• Brozinsky, A. (1994). Surrendering an Infant for Adoption: The Birthmother Experience. In The Psychology of Adoption, D. Brozinsky and M. Schechter (Eds.). New York: Oxford University Press. (p. 297)
  • Chandra, A., Abma, J., Maza, P., & Bachrach, C. (1999). Adoption, adoption seeking, and relinquishment for adoption in the United States. Advance Data (No. 306) from Vital and Health Statistics of the Centers for Disease Control and Prevention, National center for Health Statistics, U.S. Department of Health and Human Services. Retrieved February 16, 2005, from http://www.cdc.gov/nchs/data/ad/ad306.pdf
  • Ellison, M. (2003). “Authoritative Knowledge and Single Women’s Unintentional Pregnancies, Abortions, Adoption and Single Motherhood: Social Stigma and Structural Violence,” in Medical Anthropology Quarterly, Vol 17(3).
  • Lohmann, B. “World of Adoption; Forced to Give Up Her Baby, She Now Opposes Adoption,” Richmond Times-Dispatch, November 21, 2004, p. G-1.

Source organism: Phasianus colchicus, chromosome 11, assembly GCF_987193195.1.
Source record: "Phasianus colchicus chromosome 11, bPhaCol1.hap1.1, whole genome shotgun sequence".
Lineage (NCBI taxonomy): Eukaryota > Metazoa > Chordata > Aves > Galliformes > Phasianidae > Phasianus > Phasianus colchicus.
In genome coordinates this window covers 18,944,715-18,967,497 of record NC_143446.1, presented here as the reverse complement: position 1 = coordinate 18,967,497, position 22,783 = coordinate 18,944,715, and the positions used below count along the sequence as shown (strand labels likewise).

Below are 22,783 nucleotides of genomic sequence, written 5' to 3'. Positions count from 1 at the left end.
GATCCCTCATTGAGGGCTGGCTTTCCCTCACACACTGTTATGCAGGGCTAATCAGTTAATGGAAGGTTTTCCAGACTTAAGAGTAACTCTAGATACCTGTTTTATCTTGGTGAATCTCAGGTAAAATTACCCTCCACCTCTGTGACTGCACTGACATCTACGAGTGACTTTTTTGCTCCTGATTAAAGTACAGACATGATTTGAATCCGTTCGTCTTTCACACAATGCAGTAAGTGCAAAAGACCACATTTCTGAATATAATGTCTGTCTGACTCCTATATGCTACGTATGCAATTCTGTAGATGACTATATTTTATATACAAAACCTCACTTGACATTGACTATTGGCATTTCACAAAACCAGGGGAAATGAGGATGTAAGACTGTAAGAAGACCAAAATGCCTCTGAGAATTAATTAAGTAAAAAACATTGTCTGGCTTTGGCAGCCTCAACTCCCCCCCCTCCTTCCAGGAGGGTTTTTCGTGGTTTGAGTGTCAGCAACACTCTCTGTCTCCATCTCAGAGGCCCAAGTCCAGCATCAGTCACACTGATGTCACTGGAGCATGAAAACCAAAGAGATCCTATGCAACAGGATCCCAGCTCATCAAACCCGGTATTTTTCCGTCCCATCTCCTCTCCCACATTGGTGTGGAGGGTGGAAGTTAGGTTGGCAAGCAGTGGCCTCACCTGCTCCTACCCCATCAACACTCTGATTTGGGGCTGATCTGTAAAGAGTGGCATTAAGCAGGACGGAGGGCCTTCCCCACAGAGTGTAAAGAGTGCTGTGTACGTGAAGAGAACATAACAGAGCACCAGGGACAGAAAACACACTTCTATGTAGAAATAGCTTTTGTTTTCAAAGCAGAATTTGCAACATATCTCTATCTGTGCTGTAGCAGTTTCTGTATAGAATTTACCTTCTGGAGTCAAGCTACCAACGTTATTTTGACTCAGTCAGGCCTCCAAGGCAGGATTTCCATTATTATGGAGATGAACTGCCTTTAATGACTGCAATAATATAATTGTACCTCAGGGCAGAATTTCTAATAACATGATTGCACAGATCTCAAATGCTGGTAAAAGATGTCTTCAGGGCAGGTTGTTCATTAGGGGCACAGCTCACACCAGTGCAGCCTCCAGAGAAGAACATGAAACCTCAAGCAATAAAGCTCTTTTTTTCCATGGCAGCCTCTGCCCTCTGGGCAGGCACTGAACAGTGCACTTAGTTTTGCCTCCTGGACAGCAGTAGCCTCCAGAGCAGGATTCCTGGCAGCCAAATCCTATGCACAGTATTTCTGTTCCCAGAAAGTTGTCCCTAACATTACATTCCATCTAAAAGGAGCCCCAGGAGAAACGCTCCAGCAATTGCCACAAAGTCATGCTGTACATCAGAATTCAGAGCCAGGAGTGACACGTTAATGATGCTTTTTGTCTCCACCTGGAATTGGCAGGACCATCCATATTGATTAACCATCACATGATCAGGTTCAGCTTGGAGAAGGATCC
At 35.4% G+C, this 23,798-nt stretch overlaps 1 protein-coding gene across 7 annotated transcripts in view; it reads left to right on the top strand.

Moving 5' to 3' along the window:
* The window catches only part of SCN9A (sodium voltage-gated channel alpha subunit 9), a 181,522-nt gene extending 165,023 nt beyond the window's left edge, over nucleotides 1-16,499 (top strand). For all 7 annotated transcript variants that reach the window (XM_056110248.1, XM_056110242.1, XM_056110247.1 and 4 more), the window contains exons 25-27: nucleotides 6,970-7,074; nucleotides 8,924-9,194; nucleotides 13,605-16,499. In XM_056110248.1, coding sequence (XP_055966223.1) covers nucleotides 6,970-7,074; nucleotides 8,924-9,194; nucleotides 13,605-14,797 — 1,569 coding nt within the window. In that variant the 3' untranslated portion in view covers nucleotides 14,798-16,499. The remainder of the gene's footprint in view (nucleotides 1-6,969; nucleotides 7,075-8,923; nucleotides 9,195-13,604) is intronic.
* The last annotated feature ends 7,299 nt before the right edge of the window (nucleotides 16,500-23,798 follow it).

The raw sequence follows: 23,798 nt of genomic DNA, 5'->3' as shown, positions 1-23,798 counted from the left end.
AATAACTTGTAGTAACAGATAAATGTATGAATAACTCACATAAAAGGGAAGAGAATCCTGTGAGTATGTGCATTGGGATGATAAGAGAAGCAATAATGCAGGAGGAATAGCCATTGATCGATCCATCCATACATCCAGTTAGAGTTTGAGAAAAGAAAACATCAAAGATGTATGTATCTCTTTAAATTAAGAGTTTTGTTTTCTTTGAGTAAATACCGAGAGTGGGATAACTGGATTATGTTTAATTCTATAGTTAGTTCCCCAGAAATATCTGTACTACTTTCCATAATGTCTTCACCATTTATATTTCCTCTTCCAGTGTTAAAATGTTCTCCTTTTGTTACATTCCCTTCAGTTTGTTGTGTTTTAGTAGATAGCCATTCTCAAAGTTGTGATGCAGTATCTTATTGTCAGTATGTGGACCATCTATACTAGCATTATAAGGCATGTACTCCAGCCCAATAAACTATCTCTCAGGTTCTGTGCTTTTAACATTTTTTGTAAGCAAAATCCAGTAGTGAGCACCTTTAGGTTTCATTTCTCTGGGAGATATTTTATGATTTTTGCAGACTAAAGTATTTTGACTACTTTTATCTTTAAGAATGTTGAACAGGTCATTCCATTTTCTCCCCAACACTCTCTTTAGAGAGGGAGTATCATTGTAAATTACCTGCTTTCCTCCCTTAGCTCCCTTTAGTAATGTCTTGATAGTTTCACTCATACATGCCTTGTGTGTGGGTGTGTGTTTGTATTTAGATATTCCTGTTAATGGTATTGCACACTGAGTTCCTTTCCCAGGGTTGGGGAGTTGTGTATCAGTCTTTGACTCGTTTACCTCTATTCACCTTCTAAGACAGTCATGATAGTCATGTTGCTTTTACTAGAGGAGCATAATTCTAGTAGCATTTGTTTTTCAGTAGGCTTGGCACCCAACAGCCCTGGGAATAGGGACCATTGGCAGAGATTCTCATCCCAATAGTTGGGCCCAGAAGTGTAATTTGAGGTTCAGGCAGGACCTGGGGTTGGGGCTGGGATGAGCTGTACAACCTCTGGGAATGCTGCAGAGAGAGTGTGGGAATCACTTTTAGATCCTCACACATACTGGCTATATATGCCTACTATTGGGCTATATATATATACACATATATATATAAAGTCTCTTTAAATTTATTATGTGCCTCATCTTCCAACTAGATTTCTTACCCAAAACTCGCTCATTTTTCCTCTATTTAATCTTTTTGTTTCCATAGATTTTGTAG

• Maza, P.L. (1984). Adoption trends: 1944-1975. Child Welfare Research Notes #9. Washington, DC: Administration for Children, Youth, and Families, 1984.
  • Mandell, B. (2007). “Adoption. ” New Politics, Vol. 11, No. 2, Winter 2007, Whole No. 42
  • Moor, M. (2007). Silent Violence: Australia’s White Stolen Children. A thesis submitted in fulfilment of the requirement for the Doctorate of Philosophy in Arts, Media and Culture at Griffith University, Nathan, Qld.
  • O’Shaughnassy, T. (1994). Adoption, Social Work, and Social Theory.
  • Parliamentary Paper No. 366, Standing Committee on Social Issues, Report on Adoption Practices, Second Interim Report, Transcripts of Evidence, 16 June 1999 – 25 October 1999
  • Pelton, L. (1988). “The Institution of Adoption: Its Sources and Perpetuation” in Infertility and Adoption, A Guide for Social Work Practice, Deborah Valentine, Editor.
  • Petrie, A. (1998). Gone to an Aunt’s: Remembering Canada’s Homes for Unwed Mothers.
  • Shawyer, J. (1979). Death by Adoption
  • Solinger, R. (2000). Wake Up Little Susie: Single Pregnancy and Race Before Roe v. Wade.
  • Trackers International, “Survey 1000″
  • U.S. Department of Health and Human Services, Child Welfare Information Gateway (2005). Voluntary Relinquishment for Adoption: Numbers and Trends